Offer people with intermediate- and high-risk localized prostate cancer a combination of radical radiotherapy and androgen deprivation therapy, rather than radical radiotherapy or androgen deprivation therapy alone.

Brachytherapy

Consider brachytherapy in combination with external beam radiotherapy for people with intermediate- and high-risk localized prostate cancer.

Metastatic prostate cancer

Information and support

  • Prostate cancer is a non-AIDS defining cancer and is not virally associated.
  • Prostate cancer was the only cancer type with a higher incidence in virally suppressed than unsuppressed persons.
  • In the HIV Cancer Match Study- lower prostate cancer incidence for men with CD4<50.

In the case of metastatic prostate cancer offer, people with metastatic prostate cancer tailored information and access to specialist urology and palliative care teams to deal with their specific needs. give them the chance to discuss any significant changes in their disease status or symptoms as these occur.

Integrate palliative interventions at any-best or any stage into coordinated care, and facilitate any transitions between care settings as very smoothly as possible.

We should discuss personal preferences for palliative care as early as possible with people or with a close person of metastatic prostate cancer, their partners and carers. Tailor treatment or care plans accordingly, and identify the preferred place of care.

Ensure that palliative care is available when needed and is not limited to the end of life. Care should not be restricted to being associated with hospice care.

Offer a regular assessment of needs or requirements to people with metastatic prostate cancer.

Prostate cancer treatment

Offer docetaxel chemotherapy to people with newly diagnosed metastatic prostate cancer who do not have significant comorbidities as follows:

Androgen deprivation therapy

  • Start treatment within 12 weeks of starting androgen deprivation therapy and…,
  • Use six 3-weekly cycles at a dose of 75 mg/m2 (with or without daily prednisolone).
  • Offer bilateral orchidectomy to all people with metastatic prostate cancer as an alternative to continuous luteinizing hormone-releasing hormone agonist therapy.
  • Do not offer combined androgen blockade as a first-line treatment for people with metastatic prostate cancer.
  • For people with metastatic prostate cancer who are willing to accept the adverse impact on overall survival and gynaecomastia with the aim of retaining sexual function, offer anti-androgen monotherapy with bicalutamide (150 mg).
  • Begin androgen deprivation therapy and stop bicalutamide treatment in people with metastatic prostate cancer who are taking bicalutamide monotherapy and who do not maintain satisfactory sexual function.

Screening for Prostate Cancer

PSA Level in men

  • PSA= Prostate-Specific Antigen; a blood test used to screen for disease and assess response to treatment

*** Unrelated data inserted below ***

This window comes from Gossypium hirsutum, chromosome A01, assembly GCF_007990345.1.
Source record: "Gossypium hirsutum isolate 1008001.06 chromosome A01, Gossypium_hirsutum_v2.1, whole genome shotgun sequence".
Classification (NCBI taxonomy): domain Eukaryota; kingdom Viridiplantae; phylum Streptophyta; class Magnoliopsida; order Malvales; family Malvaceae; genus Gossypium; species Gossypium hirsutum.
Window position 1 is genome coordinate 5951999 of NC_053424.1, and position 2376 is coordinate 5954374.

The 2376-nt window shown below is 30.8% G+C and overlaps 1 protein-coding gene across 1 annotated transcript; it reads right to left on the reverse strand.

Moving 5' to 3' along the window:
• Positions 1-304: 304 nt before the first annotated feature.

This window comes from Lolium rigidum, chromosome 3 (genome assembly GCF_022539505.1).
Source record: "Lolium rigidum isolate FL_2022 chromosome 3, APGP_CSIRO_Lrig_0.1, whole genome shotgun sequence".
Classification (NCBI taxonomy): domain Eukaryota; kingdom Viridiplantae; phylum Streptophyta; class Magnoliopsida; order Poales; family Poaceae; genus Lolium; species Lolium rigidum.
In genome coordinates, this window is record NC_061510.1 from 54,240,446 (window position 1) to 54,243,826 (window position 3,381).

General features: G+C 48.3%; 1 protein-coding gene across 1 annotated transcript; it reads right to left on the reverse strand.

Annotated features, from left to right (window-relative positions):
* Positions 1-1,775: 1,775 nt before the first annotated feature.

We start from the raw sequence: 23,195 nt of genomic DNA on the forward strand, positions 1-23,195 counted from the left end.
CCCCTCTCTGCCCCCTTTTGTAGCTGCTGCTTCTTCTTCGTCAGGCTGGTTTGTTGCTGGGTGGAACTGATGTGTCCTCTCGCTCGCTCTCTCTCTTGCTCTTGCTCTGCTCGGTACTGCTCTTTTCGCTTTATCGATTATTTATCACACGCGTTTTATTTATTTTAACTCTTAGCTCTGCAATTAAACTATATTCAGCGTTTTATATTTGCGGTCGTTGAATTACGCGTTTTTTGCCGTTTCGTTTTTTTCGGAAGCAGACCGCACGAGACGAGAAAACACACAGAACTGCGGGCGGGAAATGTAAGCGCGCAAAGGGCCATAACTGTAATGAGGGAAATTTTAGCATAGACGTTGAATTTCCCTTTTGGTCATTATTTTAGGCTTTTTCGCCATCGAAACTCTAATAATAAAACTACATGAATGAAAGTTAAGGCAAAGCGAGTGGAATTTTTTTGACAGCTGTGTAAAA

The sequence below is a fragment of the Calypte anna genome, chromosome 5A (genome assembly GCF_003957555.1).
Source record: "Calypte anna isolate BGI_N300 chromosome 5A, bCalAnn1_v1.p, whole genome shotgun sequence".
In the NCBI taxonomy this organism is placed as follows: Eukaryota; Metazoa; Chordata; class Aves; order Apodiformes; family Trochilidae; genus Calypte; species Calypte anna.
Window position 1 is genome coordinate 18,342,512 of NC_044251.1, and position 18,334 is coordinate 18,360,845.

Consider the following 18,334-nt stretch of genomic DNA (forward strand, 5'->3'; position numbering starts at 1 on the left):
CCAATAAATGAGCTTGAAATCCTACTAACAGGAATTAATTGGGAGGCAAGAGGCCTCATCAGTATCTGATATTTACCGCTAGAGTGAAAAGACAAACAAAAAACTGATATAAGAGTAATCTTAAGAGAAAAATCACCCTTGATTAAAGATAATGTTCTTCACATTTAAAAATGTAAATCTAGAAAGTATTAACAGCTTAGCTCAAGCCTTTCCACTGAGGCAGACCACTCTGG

• 80% of cases are localized disease at diagnosis.
  • PSA screening has been associated w a decline in cancer-specific and age-adjusted mortality (nearly 40%)
    • However- a high rate of detection and overtreatment of low-risk indolent cancers
    • In 2012 the USPSTF issued a statement opposing PSA-based screening.

Prostate Cancer- Incidence in PLWHA

PLWHA(People Living with HIV/AIDS)
  • Prostate cancer is a non-AIDS defining cancer and is not virally associated
  • PLWHA have lower rates of prostate cancer
    • VACS SIR 0.79
    • HIV/AIDS Cancer Match Study SIR 0.48
    • Johns Hopkins HIV Clinical Cohort SIR 0.50
    • Kaiser Permanente Cohort- RR 0.73

Prostate Cancer Incidence and HIV suppression

  • Prostate cancer was the only cancer type with a higher incidence in virally suppressed than unsuppressed persons
  • In the HIV Cancer Match Study- lower prostate cancer incidence for men with CD4<50

Prostate Cancer Screening in PLWHA

  • It was hypothesized that the lower incidence of prostate cancer in PLWHA is due to reduced PSA screening of this population.
  • A study looking at PSA screening in an urban cohort of HIV+ men in Baltimore by Shiels et al found decreased PSA screening among this population.

PSA screening in PLWHA

  • Kaiser Permanente study
    • More HIV+ than HIV- received PSA testing by age 55
    • Reduced risk for higher stage cancers among HIV+ men
    • The risk remained when adjusted for testosterone deficiency
  • HIV/Cancer match study
    • Lower prostate cancer rates when stratified by stage
    • Lower risk for larger more extensive tumors which would not be affected by lower screening rates

Future Prostate Cancer Burden in PLWHA

  • Prostate cancer is a nonvirusNADC
  • Estimated by 2020 and persisting at least 10 years, prostate cancer will be the most prevalent cancer among PLWHA (all genders)

Prostate Cancer Terms

Gleason score

  • PSA= prostate-specific antigen; a blood test used to screen for disease and assess response to treatment
  • Gleason score or grade= numerical score assigned by a pathologist based on their assessment of the tissue sample- each score is composed of a primary and secondary pattern (Ex: 3+4=7)
  • T stage= describes the size of the primary tumor, based on AJCC staging for prostate cancer